In State v. Gerald, this court reversed a conviction for first-degree assault, where the victim had two, one-half inch scars, one on the back of his neck and one in his ear. 486 N.W.2d 799, 802-03 (Minn. App. 1992). This court concluded the injuries did not fit the statutory requirement of "great bodily harm." Id. at 802. In contrast, this court upheld a first-degree assault conviction where the victim had a two-thirds inch, raised scar on his right center chest and a six-centimeter, raised scar on the front of his neck. State v. McDaniel, 534 N.W.2d 290, 293 (Minn. App. 1995), review denied (Minn. Sept. 20, 1995); see also State v. Currie, 400 N.W.2d 361, 366 (Minn. App. 1987) (upholding first-degree assault convictions where victims had numerous scars on their backs), review denied (Minn. Apr. 17, 1987); State v. Anderson, 370 N.W.2d 703, 706 (Minn. App. 1985) (upholding first-degree assault conviction where victim suffered numerous injuries and had permanent scar running the length of her upper body), review denied (Minn. Sept. 19, 1985).

Here, Nesje was hit on the side of his head by a broken glass bottleneck. The wound bled profusely, and, according to the treating emergency room physician's testimony, Nesje suffered a severe face laceration and the tragus of his ear was severed. Nesje was transferred to St. Mary's Hospital in Rochester for evaluation by a plastic surgeon due to the internal ear injury. Physicians in Rochester closed Nesje's wound with approximately 40 stitches.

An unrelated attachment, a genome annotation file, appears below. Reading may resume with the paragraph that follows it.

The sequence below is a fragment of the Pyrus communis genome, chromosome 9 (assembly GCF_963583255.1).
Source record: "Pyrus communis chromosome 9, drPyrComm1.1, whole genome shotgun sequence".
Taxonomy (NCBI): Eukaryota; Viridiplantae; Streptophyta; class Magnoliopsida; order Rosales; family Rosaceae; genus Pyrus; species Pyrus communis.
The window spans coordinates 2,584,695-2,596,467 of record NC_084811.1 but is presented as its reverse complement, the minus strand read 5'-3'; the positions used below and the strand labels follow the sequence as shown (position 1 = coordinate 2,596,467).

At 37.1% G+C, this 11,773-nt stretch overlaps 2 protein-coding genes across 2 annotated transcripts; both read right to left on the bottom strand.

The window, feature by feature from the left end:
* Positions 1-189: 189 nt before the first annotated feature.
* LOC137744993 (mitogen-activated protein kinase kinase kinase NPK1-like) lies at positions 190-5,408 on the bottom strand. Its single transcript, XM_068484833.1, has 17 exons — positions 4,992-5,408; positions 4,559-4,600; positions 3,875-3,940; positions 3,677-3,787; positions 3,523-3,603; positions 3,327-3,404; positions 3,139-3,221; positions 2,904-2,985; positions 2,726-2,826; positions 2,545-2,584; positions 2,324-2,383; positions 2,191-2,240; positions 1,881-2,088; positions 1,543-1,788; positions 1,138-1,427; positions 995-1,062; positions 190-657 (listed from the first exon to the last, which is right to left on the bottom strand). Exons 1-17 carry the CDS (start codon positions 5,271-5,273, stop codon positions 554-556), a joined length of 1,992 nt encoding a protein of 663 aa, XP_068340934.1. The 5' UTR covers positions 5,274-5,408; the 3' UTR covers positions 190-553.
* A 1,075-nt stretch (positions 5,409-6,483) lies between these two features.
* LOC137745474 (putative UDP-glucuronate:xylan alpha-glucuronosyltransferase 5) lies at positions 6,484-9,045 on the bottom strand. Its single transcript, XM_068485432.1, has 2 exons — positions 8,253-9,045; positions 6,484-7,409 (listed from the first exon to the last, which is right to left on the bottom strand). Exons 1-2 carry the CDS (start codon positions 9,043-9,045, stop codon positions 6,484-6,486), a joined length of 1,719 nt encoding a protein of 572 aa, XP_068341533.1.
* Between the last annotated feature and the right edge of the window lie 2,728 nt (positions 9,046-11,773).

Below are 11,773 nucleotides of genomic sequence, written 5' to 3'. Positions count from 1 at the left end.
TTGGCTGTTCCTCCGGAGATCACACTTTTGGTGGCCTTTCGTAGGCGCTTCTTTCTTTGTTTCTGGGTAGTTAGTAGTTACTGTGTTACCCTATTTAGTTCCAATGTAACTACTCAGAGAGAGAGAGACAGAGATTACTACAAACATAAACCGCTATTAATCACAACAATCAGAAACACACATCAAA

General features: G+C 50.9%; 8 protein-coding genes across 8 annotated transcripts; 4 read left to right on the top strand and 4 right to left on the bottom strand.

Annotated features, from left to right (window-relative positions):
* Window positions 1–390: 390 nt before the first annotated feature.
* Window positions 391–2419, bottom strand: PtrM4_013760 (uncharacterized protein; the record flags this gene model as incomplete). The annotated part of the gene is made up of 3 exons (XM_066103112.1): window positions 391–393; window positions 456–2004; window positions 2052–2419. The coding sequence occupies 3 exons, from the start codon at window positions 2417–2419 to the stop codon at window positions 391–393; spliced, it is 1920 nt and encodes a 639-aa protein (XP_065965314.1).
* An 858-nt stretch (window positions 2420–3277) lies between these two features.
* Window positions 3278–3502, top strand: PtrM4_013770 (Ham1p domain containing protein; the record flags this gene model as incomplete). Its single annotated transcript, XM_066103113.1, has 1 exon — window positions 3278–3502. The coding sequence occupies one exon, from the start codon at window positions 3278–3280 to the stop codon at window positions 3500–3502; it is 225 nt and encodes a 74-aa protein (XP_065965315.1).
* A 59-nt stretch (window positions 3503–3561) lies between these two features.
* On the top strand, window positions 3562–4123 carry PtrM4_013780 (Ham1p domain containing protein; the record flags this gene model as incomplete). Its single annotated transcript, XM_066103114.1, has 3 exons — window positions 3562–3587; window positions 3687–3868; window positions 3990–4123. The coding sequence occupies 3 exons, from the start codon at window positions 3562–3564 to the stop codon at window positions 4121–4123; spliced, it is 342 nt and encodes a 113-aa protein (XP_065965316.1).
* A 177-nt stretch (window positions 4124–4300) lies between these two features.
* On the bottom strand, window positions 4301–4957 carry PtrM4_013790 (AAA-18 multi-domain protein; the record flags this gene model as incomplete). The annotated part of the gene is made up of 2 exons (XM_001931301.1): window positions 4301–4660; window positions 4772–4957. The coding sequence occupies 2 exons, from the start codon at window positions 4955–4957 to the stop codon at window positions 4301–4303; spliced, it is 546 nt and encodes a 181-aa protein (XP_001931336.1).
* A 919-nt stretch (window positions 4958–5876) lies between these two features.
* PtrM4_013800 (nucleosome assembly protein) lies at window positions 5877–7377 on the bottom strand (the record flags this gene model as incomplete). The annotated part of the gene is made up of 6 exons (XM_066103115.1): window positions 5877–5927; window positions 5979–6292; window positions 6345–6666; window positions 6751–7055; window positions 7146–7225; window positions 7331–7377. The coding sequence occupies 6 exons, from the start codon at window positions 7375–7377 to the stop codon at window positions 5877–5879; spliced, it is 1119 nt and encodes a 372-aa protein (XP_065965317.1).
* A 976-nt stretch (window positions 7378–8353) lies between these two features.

Nesje suffered a permanent scar as a result of this injury. Photographs introduced at trial indicate the wound extends in a circular fashion onto Nesje's face. A responding police officer confirmed this at trial. Nesje testified the wound started at the ear lobe inside the ear, then "came down around to the bottom part of [his] ear in a circular motion." As Bernal points out, Nesje's scar is not as extensive or pronounced as the numerous scars on the backs of the children in Currie or the scar in Anderson which ran the length of the victim's upper body. But it is easily comparable to the neck and chest scars in McDaniel where this court called the six-centimeter, neck scar "highly visible." 534 N.W.2d at 293. Further, the injury extends onto Nesje's face making it impossible to completely hide the scar.

Taking all the medical testimony into account, a reasonable jury could have determined Nesje's scar is a serious permanent disfigurement.[1] We conclude the evidence was sufficient to support Bernal's first-degree assault conviction.


[ ]* Retired judge of the Minnesota Court of Appeals, serving by appointment pursuant to Minn. Const. Art. VI, §10.

[ ]1 Bernal argues in his reply brief that the state improperly argues on appeal that the victim also suffered "other serious bodily harm" within the definition of "great bodily harm" under Minn. Stat. § 609.02, subd. 8. We recognize Bernal's argument, but we do not reach the issue of "other serious bodily harm," as we conclude the record supports "serious permanent disfigurement."